Views: 4497335 Vox
More about china https://rtd.rt.com/tags/china/ From the 2nd century BC onwards, the great Silk Road was a vital trade route that provided a link between Eurasian countries. It began during China’s Han dynasty and eventually stretched all the way to Rome. Throughout its 17 centuries of existence, it played a crucial role in enabling cultural interaction between nations and peoples all over the continents. As well as establishing economic ties, it also facilitated the exchange between countries of knowledge, religious practice, architectural styles, art, philosophy and traditions. Modern Chinese culture has been heavily influenced by centuries of trade with neighbouring countries. Today, there are still sites in China that preserve the history of the Silk Road and the country’s role in it. Tang West Market Museum in the city of Xi'an marks the ancient starting point of the Silk Road and displays relics unearthed from what used to be a major centre for international trade. The Silk Route Museum in the city of Jiuquan celebrates the first ever customs checkpoint in history. This city served as an outpost on China’s border with unforgiving and perilous nomadic lands. Meanwhile, a network of grottos called the Mogao Caves bears witness to Buddhism arriving and thriving in China. Today, China remains true to the well-established tradition of cultural exchange with its neighbours. 2016-2017 are dedicated to furthering Russo-Chinese relations and bilateral media ties. The history of collaboration between the two countries dates back as far as 400 years, when religious missionaries crossed the borders to introduce the other side to their homeland’s rich cultural practices. SUBSCRIBE TO RTD Channel to get documentaries firsthand! http://bit.ly/1MgFbVy FOLLOW US RTD WEBSITE: https://RTD.rt.com/ RTD ON TWITTER: http://twitter.com/RT_DOC RTD ON FACEBOOK: http://www.facebook.com/RTDocumentary RTD ON DAILYMOTION http://www.dailymotion.com/rt_doc RTD ON INSTAGRAM https://www.instagram.com/rtd_documentary_channel/ RTD LIVE https://rtd.rt.com/on-air/
Views: 21821 RT Documentary
While China’s observation of its neighbours is nothing new, its plans for this sleepy little undeveloped country are. In the preceding centuries, passage through this area was a central part of the important Silk Road trading route, connecting the East and the West. The Chinese government’s 21st-century ‘Belt and Road Initiative’ is fundamentally a reinvigoration of this traditional trading route, with significant development slated for Eastern Europe, Africa, and Central Asia. Spanning four continents and at a cost of over $1 trillion, it is the largest infrastructure project in history. And as we’d learn, the impact on Kyrgyzstan would be much, much greater than simply a new road. Video Player Rewind a half-dozen months. Sitting in the office one mundane weekday, I received a strikingly similar email to the one that my mate Shannon from Serk Cycling had sent which sparked an adventure that saw us riding up to Mount Everest base camp. He’d included a link to a proposed bike-packing race in the ‘Stans, with a note along the lines of “Let’s get here before this place becomes a superhighway”. The video became my daily escape, with each viewing stirring an incredible wanderlust for this central Asian wild west. Full article at CyclingTips.com - https://cyclingtips.com/2019/02/ride-silk-road-kyrgyzstan/ Thanks to Specialized Special thanks to our VeloClub members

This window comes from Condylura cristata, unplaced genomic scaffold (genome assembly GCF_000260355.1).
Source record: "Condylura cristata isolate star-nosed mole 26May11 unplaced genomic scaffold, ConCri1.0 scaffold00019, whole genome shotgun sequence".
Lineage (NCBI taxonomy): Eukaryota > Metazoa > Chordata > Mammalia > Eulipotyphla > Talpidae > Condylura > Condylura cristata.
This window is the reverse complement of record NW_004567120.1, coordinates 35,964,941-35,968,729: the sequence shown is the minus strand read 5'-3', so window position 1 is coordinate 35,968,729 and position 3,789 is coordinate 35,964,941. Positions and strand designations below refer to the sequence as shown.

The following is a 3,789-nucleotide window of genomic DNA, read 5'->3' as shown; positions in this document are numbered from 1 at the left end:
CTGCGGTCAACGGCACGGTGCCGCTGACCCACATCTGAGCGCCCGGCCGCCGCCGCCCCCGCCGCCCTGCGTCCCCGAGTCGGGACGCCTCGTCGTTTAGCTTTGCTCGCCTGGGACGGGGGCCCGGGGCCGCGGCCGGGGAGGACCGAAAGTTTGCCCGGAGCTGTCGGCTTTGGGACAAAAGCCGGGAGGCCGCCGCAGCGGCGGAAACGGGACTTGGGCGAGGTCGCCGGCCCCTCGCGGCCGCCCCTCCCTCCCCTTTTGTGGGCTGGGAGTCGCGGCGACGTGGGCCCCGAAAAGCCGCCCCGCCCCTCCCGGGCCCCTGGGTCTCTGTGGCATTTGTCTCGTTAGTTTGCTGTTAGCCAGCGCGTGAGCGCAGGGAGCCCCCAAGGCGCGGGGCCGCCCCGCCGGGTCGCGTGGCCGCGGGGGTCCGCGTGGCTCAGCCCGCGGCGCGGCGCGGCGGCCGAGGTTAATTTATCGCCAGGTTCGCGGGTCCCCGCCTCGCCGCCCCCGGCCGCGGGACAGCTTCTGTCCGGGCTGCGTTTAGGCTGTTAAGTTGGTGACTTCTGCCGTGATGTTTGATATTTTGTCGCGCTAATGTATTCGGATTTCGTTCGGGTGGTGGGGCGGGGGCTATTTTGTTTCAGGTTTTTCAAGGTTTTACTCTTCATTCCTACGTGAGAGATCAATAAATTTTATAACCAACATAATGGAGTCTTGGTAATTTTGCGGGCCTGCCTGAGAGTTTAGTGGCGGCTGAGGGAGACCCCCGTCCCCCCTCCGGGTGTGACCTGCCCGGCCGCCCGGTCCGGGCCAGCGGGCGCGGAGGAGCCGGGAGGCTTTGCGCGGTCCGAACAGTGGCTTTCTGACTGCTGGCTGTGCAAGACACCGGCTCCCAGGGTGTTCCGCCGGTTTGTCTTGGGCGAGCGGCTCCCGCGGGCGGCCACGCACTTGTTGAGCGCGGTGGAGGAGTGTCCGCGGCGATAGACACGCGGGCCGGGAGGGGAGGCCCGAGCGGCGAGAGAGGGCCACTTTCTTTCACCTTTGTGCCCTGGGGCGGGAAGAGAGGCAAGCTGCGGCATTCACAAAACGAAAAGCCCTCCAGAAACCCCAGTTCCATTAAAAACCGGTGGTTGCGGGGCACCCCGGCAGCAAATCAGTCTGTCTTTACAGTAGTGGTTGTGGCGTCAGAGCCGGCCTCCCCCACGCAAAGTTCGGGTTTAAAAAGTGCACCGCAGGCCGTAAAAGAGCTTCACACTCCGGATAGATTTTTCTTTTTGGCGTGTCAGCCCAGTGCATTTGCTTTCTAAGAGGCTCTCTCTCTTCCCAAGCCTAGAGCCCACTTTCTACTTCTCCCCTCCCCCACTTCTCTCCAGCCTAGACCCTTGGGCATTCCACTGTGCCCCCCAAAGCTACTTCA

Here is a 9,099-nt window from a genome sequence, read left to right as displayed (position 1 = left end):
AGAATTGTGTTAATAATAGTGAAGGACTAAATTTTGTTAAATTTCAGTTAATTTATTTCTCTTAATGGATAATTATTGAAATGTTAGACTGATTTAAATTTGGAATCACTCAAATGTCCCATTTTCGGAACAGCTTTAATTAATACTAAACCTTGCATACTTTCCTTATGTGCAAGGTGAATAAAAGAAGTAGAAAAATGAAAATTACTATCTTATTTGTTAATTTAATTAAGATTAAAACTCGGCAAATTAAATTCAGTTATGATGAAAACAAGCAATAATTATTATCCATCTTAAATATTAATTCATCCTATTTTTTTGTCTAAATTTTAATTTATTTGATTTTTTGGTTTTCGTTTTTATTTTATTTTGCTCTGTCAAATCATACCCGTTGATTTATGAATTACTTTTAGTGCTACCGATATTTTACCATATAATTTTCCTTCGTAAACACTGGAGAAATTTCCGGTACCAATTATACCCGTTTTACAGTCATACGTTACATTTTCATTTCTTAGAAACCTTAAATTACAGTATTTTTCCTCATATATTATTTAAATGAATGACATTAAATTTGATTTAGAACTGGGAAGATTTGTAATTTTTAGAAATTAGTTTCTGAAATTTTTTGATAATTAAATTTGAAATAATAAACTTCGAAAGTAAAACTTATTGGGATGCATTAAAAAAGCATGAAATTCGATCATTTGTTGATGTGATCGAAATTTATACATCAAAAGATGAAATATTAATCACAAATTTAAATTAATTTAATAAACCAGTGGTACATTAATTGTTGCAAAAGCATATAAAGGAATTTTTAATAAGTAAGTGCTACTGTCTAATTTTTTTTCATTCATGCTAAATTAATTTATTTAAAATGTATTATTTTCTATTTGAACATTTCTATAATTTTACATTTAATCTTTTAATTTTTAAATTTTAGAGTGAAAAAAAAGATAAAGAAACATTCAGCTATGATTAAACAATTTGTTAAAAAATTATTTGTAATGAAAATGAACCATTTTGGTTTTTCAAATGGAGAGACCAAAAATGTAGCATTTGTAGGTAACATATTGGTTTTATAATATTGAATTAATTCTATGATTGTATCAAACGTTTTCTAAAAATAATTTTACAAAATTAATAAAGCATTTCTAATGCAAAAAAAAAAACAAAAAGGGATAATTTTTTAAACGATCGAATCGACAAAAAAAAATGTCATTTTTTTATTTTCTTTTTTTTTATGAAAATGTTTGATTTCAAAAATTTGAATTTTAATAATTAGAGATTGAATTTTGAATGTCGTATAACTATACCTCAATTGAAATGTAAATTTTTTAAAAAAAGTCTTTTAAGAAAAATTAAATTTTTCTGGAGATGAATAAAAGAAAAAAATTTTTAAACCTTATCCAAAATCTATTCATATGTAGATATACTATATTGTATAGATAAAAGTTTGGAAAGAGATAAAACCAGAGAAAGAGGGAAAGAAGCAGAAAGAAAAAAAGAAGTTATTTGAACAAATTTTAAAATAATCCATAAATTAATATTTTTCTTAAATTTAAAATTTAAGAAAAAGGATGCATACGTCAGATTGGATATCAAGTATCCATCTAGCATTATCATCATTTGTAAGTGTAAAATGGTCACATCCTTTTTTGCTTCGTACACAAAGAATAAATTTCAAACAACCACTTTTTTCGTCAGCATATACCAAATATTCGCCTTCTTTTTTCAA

Views: 64310 CyclingTips
The Old Silk Road goes through some of Central Asia’s most spectacular mountains, lively bazaars and ancient towns. Following the ancient trade route between Asia and Europe. Traversing parts of Kyrgyzstan, Iran, Turkey, China, Tajikistan and Uzbekistan, the ancient Silk Road offers travellers adventure and culture in equal measure.
Views: 568 Wild Frontiers
Episode 6: The Silk Road — Here We Go! - The “B&R” spans across four civilizations in the West and East, engaging people with different skin colors and nationalities. We are enjoying the exotic flavors and learning from each other, through the frequent and close contacts and exchanges of people, holds the key to sound relation between states. It is no longer a dream to start a journey along “the Belt and Road” at any time. Thumbnail Template by Thumb Temps: http://thumbtemps.com/license/
Views: 1748 China Matters